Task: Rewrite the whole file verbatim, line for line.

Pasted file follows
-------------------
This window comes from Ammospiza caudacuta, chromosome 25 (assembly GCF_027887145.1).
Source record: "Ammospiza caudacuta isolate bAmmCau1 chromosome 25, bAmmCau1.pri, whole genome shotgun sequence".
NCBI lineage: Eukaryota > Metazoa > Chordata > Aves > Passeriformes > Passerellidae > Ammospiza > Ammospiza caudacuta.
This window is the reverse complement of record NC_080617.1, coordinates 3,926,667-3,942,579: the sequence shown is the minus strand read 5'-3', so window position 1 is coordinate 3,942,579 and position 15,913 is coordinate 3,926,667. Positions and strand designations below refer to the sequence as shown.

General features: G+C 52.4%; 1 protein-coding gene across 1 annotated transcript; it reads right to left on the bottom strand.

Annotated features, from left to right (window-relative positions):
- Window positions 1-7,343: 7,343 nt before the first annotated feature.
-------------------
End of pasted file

This window comes from Ammospiza caudacuta, chromosome 25 (assembly GCF_027887145.1).
Source record: "Ammospiza caudacuta isolate bAmmCau1 chromosome 25, bAmmCau1.pri, whole genome shotgun sequence".
NCBI lineage: Eukaryota > Metazoa > Chordata > Aves > Passeriformes > Passerellidae > Ammospiza > Ammospiza caudacuta.
This window is the reverse complement of record NC_080617.1, coordinates 3,926,667-3,942,579: the sequence shown is the minus strand read 5'-3', so window position 1 is coordinate 3,942,579 and position 15,913 is coordinate 3,926,667. Positions and strand designations below refer to the sequence as shown.

General features: G+C 52.4%; 1 protein-coding gene across 1 annotated transcript; it reads right to left on the bottom strand.

Annotated features, from left to right (window-relative positions):
- Window positions 1-7,343: 7,343 nt before the first annotated feature.